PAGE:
India’s wholesale price inflation sequentially eases to 11.16% in July

New Delhi:¬†Easing prices of food products, primary articles sequentially decelerated India’s July 2021 wholesale inflation.

The annual rate of inflation, based on wholesale prices, was at 11.16 per cent last month from 12.07 per cent in June.

However, on a year-on-year (YoY) basis, the Wholesale Price Index (WPI) data furnished by the Ministry of Commerce and Industry has risen exponentially over July 2020, when it stood at (-) 0.25 per cent.

“The annual rate of inflation is 11.16 per cent (Provisional) for the month of July 2021 (over July 2020) as compared to ((-) 0.25 per cent) in July 2020. The high rate of inflation in July 2021 is primarily due to low base effect and rise in prices of crude petroleum and natural gas, mineral oils, manufactured products like basic metals, food products, textiles, chemicals and chemical products etc. as compared the corresponding month of the previous year,” the ministry said in its review of ‘Index Numbers of Wholesale Price in India’ for July.

On a sequential basis, the expenses on primary articles, which constitute 22.62 per cent of the WPI’s total weightage, increased at a slower rate of 5.72 per cent than 7.74 per cent in June 2021.

Similarly, the prices of food items rose on a slower rate at 4.46 per cent from 6.66 per cent reported for June.

On a YoY basis, the cost of the fuel and power category rose by 26.02 per cent against a rise of (-) 9.84 per cent YoY.

Furthermore, the cost of the manufactured products category rose 11.20 per cent against 0.59 per cent YoY.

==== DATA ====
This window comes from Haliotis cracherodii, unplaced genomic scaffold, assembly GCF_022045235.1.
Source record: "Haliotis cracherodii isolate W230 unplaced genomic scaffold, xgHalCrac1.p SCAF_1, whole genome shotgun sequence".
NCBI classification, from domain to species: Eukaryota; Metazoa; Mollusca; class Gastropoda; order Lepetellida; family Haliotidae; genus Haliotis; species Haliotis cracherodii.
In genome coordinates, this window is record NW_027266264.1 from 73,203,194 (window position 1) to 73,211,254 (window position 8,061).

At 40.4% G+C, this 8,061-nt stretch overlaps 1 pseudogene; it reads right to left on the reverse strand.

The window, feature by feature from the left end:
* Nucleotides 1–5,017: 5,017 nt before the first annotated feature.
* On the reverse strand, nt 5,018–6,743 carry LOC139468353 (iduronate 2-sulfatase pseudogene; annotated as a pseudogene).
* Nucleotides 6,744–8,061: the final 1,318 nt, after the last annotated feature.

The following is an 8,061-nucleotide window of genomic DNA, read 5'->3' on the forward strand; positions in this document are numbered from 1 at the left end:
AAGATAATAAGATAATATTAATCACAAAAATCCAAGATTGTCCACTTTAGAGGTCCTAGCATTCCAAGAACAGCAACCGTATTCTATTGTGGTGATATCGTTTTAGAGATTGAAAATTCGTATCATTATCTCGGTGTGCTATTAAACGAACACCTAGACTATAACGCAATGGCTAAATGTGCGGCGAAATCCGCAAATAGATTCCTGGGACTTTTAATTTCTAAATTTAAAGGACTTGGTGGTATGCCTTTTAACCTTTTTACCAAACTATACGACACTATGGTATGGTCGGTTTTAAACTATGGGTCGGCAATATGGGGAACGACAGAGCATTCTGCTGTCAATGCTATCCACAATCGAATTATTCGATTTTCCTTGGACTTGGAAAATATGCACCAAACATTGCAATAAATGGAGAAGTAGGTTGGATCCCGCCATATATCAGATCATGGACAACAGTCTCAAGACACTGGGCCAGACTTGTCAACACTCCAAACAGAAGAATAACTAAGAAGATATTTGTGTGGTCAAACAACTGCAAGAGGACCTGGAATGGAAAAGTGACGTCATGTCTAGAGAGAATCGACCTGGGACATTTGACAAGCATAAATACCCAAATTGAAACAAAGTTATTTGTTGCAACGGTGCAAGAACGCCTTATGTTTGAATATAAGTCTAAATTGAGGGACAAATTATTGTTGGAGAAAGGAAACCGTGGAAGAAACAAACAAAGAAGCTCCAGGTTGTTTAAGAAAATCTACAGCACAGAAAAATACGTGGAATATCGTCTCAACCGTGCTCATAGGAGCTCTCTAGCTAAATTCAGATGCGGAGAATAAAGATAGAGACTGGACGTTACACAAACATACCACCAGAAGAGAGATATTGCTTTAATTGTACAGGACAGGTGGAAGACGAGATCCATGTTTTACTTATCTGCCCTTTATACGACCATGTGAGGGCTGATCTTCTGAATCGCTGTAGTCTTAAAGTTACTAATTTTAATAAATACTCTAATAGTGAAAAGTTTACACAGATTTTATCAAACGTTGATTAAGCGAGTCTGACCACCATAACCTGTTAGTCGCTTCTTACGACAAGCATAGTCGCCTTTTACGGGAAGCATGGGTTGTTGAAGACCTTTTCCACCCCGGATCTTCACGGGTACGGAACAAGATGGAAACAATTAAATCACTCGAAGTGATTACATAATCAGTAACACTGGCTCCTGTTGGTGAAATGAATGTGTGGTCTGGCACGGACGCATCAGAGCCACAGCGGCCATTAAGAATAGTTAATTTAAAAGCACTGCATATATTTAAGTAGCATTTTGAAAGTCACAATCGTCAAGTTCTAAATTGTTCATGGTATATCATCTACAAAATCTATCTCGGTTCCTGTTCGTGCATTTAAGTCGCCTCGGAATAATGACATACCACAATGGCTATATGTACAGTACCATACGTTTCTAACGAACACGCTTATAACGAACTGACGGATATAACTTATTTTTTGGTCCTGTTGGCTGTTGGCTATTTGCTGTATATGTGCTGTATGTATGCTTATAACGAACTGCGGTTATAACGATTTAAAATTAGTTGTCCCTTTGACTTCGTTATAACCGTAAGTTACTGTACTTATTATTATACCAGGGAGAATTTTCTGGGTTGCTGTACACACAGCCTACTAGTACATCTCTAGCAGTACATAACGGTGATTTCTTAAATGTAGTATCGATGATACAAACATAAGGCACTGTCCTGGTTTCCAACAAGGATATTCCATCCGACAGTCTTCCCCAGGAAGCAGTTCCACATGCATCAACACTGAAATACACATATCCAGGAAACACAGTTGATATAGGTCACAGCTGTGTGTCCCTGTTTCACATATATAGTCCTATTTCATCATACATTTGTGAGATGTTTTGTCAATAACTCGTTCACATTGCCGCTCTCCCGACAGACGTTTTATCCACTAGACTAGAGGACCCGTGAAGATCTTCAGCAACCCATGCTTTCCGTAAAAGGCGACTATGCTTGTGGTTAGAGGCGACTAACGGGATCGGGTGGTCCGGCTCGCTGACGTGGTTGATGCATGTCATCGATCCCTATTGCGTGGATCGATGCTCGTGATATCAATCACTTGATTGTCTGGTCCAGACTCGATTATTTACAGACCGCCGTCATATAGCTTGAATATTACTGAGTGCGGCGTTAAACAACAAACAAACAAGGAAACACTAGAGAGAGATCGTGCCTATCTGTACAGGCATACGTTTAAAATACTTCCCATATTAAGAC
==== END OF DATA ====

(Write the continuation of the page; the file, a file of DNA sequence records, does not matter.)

“The WPI inflation cooled for the second month in a row to 11.2 per cent in July 2021, modestly trailing our expectation (11.5 per cent), benefitting from a favourable base effect, a welcome softening of food price pressures and the uncertainty related to the Delta plus variant arresting the rise in commodity prices,” ICRA Chief Economist Aditi Nayar said.

India Ratings & Research Principal Economist Sunil Kumar Sinha: “This is partly due to base effect as the WPI witnessed deflation during April-July 2020. However, deflation in WPI has been witnessed earlier also during November 2014-June 2016 but it did not give rise to double digit or high inflation in the following year.”

“The key differentiator is global commodity prices, especially the crude oil prices. Sustained high taxes on petroleum products has worsened the matter even more leading to retail petrol prices breaching the Rs 100 per litre mark at several places. As global commodity prices are a passthrough into the domestic economy this time even the edible and oil seeds are on fire.”

In addition, Acuite Ratings & Research Chief Analytical Officer Suman Chowdhury said: “This is in line with the trajectory of CPI inflation which has moderated to 5.59 per cent in July 2021 from 6.26 per cent in June 2021 reflects the easing of supply constraints due to the unlocking measures steadily undertaken by the state governments.”

“Nevertheless, the index continues to rise on a sequential basis at 0.6 per cent in July 2021 at the same rate as in the previous month, reflecting the continuing impact of high commodity and retail fuel prices and its pass through to the prices of manufactured products.”